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You were asked for the shape of the chlorine dioxide molecule, ClO 2, and told

that the chlorine-oxygen bonds were both double.

The temptation is to think of this as being like carbon dioxide - linear. In fact,
if you jump to that conclusion, you would be totally wrong. Incidentally, that
is why it is important to have read about the sulfur dioxide case, even though
it isn't specifically mentioned by the syllabus.
Let's work through it for chlorine dioxide . . .
Chlorine is in Group 7, and so has 7 electrons in its outer level. It is forming a
total of 4 bonds to oxygens (2 double bonds), and so that adds another 4
electrons to the outer level - making a total of 11. It is a neutral molecule, not
an ion, and so that's the final total of electrons.
11 electrons will be in five-and-a-half pairs. What that means, of course, is
that there are 5 pairs, and an odd single electron. If you haven't come across
molecules with unpaired electrons before, that might worry you - but such
things are perfectly possible.
4 of the 5 pairs will be used to form the 2 double bonds.
So, there will be 2 double bond units, a lone pair and a single electron. These
will arrange themselves in an approximately tetrahedral fashion to minimise
the repulsions. When you think about the shape that the atoms take up, the
molecule will be bent (or V-shaped or, as CIE tend to call it, "non-linear").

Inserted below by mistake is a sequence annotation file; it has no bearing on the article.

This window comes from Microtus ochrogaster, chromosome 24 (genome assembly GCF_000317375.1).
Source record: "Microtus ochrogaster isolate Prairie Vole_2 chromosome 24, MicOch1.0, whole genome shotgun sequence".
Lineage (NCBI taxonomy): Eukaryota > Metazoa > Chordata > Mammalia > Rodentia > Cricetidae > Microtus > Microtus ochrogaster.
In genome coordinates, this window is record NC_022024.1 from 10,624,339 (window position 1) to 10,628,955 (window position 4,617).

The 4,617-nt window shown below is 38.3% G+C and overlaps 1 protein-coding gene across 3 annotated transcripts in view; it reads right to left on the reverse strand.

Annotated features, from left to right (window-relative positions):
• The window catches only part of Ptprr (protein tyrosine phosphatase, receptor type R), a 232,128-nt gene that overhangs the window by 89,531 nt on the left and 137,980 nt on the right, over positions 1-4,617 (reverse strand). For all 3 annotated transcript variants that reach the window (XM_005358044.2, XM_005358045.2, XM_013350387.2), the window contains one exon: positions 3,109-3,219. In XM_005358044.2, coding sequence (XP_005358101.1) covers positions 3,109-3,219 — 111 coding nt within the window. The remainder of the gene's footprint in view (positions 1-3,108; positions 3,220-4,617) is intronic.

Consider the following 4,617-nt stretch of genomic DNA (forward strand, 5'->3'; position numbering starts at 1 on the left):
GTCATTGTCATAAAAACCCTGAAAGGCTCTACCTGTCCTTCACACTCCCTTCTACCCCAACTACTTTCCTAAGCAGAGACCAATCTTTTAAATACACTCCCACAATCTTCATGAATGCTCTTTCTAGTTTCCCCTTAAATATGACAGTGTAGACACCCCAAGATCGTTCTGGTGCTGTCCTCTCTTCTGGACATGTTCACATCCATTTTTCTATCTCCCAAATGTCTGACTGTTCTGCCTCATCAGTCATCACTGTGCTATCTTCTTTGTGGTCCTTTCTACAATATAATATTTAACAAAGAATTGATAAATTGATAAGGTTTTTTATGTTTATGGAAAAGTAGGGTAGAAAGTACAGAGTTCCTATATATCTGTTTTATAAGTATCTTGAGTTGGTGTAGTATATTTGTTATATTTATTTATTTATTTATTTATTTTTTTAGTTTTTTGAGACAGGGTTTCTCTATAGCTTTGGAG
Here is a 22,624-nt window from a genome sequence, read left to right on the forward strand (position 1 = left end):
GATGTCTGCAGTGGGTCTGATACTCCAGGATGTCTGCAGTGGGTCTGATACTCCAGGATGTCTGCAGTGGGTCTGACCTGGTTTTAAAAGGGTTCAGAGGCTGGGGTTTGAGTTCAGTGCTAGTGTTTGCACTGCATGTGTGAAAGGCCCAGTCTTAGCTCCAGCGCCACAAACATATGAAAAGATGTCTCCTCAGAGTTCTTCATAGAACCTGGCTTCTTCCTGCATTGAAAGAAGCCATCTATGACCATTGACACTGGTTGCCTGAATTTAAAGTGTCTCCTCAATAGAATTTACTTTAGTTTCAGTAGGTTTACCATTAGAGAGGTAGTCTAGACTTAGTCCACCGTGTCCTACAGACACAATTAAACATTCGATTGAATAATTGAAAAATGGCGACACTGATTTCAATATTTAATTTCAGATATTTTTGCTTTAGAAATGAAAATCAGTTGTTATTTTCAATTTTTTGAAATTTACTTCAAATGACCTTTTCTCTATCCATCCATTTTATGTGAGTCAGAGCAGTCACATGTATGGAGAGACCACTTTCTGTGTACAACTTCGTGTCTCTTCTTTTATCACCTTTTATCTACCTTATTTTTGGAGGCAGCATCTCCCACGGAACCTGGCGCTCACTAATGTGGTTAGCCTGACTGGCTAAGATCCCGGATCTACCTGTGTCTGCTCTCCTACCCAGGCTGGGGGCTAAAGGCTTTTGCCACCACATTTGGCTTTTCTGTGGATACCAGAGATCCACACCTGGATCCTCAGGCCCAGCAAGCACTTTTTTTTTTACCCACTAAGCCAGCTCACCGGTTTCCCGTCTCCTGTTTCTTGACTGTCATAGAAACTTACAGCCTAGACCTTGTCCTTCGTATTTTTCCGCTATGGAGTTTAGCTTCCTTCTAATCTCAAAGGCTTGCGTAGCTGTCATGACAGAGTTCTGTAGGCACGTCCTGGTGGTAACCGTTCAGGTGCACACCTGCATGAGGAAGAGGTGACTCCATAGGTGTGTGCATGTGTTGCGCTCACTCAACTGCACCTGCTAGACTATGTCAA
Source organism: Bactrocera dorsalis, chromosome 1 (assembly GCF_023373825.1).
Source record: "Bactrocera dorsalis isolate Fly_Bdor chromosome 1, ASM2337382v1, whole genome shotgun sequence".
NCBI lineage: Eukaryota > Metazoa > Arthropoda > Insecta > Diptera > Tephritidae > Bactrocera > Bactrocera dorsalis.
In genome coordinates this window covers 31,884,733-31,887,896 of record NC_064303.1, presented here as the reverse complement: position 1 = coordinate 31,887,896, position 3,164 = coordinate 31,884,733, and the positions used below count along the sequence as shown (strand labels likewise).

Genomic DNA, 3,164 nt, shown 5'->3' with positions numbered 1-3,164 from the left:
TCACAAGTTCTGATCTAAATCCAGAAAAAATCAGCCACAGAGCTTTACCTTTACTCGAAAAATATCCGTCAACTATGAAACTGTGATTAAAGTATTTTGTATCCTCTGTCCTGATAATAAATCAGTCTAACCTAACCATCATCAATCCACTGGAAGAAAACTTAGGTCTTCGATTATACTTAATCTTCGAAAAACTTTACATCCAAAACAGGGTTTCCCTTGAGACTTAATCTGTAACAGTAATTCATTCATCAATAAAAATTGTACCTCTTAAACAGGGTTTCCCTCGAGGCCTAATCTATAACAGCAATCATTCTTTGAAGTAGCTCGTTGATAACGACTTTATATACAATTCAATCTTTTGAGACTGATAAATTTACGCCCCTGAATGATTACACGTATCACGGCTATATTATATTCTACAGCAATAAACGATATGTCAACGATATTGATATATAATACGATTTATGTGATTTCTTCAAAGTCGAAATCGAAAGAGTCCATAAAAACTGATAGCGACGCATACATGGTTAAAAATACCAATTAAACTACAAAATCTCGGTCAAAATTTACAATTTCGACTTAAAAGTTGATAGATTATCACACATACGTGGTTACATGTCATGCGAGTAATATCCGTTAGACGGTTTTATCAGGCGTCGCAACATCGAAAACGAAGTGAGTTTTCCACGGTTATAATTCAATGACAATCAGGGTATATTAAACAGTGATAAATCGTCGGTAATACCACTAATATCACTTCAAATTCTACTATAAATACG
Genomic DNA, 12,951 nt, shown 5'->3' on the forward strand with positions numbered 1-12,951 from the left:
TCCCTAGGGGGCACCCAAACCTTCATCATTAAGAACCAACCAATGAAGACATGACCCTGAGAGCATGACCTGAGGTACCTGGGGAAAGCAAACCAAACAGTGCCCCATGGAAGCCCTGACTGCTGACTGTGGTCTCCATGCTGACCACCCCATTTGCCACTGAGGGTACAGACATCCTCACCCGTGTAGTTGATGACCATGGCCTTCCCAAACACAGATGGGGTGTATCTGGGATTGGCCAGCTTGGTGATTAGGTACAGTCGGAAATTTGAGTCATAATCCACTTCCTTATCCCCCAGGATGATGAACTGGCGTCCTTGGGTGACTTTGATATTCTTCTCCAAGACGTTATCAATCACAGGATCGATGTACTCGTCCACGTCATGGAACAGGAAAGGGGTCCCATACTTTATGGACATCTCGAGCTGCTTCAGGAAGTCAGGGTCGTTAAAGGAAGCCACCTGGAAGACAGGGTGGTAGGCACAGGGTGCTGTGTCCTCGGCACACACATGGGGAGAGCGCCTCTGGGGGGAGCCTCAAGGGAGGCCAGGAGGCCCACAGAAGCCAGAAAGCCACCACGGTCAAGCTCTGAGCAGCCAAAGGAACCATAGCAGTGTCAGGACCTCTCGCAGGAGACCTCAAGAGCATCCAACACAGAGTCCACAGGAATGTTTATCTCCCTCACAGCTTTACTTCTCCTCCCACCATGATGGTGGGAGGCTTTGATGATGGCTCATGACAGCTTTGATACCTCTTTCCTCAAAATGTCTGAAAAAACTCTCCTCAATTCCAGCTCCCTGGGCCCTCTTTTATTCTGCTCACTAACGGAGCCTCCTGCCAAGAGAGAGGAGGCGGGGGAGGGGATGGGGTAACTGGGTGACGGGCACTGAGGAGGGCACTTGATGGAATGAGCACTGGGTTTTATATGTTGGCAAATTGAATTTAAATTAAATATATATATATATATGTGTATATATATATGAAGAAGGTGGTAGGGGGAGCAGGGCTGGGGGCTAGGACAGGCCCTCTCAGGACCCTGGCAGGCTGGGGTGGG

This question was only worth 2 marks - 1 for the shape, and 1 for the
explanation. On occasions, CIE certainly make you work for your marks!

What should you do if this comes up in an exam? Up to the time of writing

(November 2013), CIE have never asked a question about the relative sizes of
the various intermolecular attractions. This is almost certainly something you
don't need to worry about.
They might, of course, expect you to know that a molecule which has dipoledipole attractions as well as dispersion forces will probably have a boiling
point greater than a similarly sized molecule with only dispersion forces. That
is perfectly reasonable.

You will find a detailed explanation of the extraction of aluminium and some
notes on recycling it on this Chemguide page.
Important: In an exam answer, you wouldn't get any credit for saying that
"It is cheaper to recycle aluminium than to produce it from the ore." It is too
vague. You would have to explain why it was cheaper, in terms of recycling
not needing as much expensive energy.

In one question, CIE asked you to balance the following equation:

If you just try to balance this by playing around with the numbers, you will
probably still be there an hour later, and still won't have got it right. You have
to split these complicated redox equations into the two half-equations, and
then combine them.